“You don’t have to see the whole staircase, just take the first step.” – Martin Luther King Jr.
It was twenty-six years ago this week that I made the decision to become a photographer. To make it official I went out and got business cards printed that said:
… and my home phone number. I then spent the next 26 years making it up as I went along.
It’s been a roller coaster of a ride and I’ve loved every minute of it but there have been times when I doubted my decision and wondered if I was really any good, or would be better off “getting a real job”. Starting out is never easy and, sometimes, all we really need is someone to tell us to keep going.
It’s worth it and everything is going to be ok. So I decided to write my younger photographer self a letter and share some of the things I know for sure now – and really needed to hear back then.
1. Get a mentor
My greatest regret is not seeking out mentors earlier in my career and believing that I didn’t need them once I was established. A good mentor is worth their weight in gold and the more you grow and develop as an artist the more you need one to ensure that you continue to grow and succeed. A good mentor has walked the path you want to walk but knows all the shortcuts and potholes to avoid.
2. “Do what you can, with what you have, where you are.” – Theodore Roosevelt
The one question I get asked the most is “What camera will make me a better photographer?” And the answer is whatever camera you are using now.
I started out on an entry level Nikon and cheap zoom. I then bought a second hand pro body and lens and didn’t buy new gear for the first 10 years.
There are many photographers doing amazing work on what some would consider average gear. There are just as many photographers creating mediocre work on top of the line cameras. It’s not about the gear. Focus on learning the craft.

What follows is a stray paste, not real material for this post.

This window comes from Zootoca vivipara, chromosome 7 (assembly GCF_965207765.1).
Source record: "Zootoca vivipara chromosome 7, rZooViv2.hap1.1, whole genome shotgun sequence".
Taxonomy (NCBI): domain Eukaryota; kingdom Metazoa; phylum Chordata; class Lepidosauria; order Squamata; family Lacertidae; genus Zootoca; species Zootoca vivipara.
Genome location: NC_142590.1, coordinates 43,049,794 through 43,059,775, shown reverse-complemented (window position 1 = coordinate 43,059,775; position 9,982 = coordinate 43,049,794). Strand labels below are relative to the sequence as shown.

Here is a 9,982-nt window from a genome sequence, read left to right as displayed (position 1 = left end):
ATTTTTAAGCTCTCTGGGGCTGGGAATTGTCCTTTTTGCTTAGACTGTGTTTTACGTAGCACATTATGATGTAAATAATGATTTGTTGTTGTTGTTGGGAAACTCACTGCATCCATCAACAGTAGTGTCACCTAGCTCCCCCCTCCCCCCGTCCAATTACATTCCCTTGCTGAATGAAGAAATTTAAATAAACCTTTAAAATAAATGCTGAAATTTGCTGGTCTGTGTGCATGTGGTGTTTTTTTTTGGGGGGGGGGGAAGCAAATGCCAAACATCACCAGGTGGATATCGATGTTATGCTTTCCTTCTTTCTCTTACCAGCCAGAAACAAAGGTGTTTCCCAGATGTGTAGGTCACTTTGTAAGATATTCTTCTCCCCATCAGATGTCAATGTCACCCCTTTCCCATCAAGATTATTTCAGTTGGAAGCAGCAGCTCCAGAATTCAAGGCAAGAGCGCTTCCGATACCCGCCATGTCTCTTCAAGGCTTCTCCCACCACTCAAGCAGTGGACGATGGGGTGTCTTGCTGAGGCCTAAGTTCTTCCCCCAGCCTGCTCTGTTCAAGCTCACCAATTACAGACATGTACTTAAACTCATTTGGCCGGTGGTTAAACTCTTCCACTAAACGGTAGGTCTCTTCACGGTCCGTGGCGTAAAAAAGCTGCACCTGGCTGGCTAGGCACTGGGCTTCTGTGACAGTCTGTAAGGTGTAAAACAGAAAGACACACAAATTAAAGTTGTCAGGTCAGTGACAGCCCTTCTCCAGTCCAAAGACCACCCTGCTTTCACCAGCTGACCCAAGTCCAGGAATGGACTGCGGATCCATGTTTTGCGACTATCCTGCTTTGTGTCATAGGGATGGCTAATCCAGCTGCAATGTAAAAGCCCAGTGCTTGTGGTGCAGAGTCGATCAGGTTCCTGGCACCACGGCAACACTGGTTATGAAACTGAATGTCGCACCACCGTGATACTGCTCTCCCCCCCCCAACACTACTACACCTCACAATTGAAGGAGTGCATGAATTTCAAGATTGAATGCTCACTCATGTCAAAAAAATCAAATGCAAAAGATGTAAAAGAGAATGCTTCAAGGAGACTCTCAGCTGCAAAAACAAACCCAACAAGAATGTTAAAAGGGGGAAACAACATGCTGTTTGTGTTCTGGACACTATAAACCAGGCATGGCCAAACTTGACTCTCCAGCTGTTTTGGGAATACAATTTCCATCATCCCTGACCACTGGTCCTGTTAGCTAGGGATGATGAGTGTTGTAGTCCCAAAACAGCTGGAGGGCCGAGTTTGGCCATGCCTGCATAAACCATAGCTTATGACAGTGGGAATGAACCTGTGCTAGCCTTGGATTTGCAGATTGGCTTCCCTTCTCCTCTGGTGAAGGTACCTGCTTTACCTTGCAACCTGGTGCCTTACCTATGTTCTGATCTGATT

3. Make your bed everyday
Sounds ridiculous right? What can making your bed every day possibly do to improve your photography? It’s not about making the bed. It’s about finding discipline and learning to do the grunt work every day even when you’re not feeling it. Making the bed each day also brings a sense of control and order and something consistent to come back to when the caca hits the fan.
Doing this one small task each day has made a huge difference to how my day feels, especially when I’m feeling overwhelmed.
4. Photograph the things you love
Boy was I a slow learner when it came to this piece of advice! I spent the first 20 years of my career photographing things I thought would get me more bookings. I rarely did personal projects because “I never had time”. It wasn’t until a trip to Italy five years ago that I started shooting for fun.
Believe it or not that’s when I finally fell in love with photography again. Some of my biggest clients have come from the work I’ve created and shared on subsequent trips. It’s really difficult to be passionate about something you’re just not that into but when you find that thing (or things) that light you up, it totally oozes out of every pixel and it’s that love and passion that gets your images noticed.
5. “You don’t have to see the whole staircase, just take the first step.” – Martin Luther King Jr.
I wasted so much time not starting projects or trying new lighting styles, software, etc., because I was so hung up on doing everything perfectly. The stuff that I started and allowed myself to suck at first are the areas I’m most proud of today.
It’s okay to suck at something the first few times you times you try it. The important thing is that you start and keep moving forward. Back yourself. Don’t be afraid to suck and trust that the next step will always appear.
6. Surround yourself with people who inspire and support you.
This was a real game changer for me. Having people around me who believed in me and inspired me really changed the way I saw myself as a photographer and gave me the courage to grow and develop my skills and take bigger risks.
The people who kept telling me to get “a real job” were projecting their own fears and insecurities.
7. Worry is a misuse of the imagination
I wish I spent less time worrying about all the things the could go wrong and focused more of my attention on all the amazing things that could go right!
What advice would you give your younger photographer self? I’d love to hear from you.